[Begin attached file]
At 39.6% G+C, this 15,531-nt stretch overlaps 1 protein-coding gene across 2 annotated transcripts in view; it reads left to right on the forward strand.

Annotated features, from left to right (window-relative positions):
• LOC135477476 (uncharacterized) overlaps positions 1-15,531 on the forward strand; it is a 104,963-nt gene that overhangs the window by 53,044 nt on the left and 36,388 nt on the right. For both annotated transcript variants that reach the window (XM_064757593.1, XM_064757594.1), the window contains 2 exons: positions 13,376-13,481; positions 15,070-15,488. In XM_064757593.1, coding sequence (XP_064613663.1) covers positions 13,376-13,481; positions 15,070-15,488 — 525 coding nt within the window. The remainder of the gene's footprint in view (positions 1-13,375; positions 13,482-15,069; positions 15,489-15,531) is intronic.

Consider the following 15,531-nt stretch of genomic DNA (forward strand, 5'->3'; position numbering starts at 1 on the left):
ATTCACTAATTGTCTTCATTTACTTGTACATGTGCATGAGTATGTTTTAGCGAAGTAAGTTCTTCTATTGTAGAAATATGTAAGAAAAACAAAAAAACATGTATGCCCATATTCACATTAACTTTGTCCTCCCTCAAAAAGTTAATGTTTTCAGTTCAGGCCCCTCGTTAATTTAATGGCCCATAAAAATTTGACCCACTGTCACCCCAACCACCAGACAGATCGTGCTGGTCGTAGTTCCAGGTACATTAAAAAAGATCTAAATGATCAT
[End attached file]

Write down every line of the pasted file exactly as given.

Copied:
At 39.6% G+C, this 15,531-nt stretch overlaps 1 protein-coding gene across 2 annotated transcripts in view; it reads left to right on the forward strand.

Annotated features, from left to right (window-relative positions):
• LOC135477476 (uncharacterized) overlaps positions 1-15,531 on the forward strand; it is a 104,963-nt gene that overhangs the window by 53,044 nt on the left and 36,388 nt on the right. For both annotated transcript variants that reach the window (XM_064757593.1, XM_064757594.1), the window contains 2 exons: positions 13,376-13,481; positions 15,070-15,488. In XM_064757593.1, coding sequence (XP_064613663.1) covers positions 13,376-13,481; positions 15,070-15,488 — 525 coding nt within the window. The remainder of the gene's footprint in view (positions 1-13,375; positions 13,482-15,069; positions 15,489-15,531) is intronic.

Consider the following 15,531-nt stretch of genomic DNA (forward strand, 5'->3'; position numbering starts at 1 on the left):
ATTCACTAATTGTCTTCATTTACTTGTACATGTGCATGAGTATGTTTTAGCGAAGTAAGTTCTTCTATTGTAGAAATATGTAAGAAAAACAAAAAAACATGTATGCCCATATTCACATTAACTTTGTCCTCCCTCAAAAAGTTAATGTTTTCAGTTCAGGCCCCTCGTTAATTTAATGGCCCATAAAAATTTGACCCACTGTCACCCCAACCACCAGACAGATCGTGCTGGTCGTAGTTCCAGGTACATTAAAAAAGATCTAAATGATCAT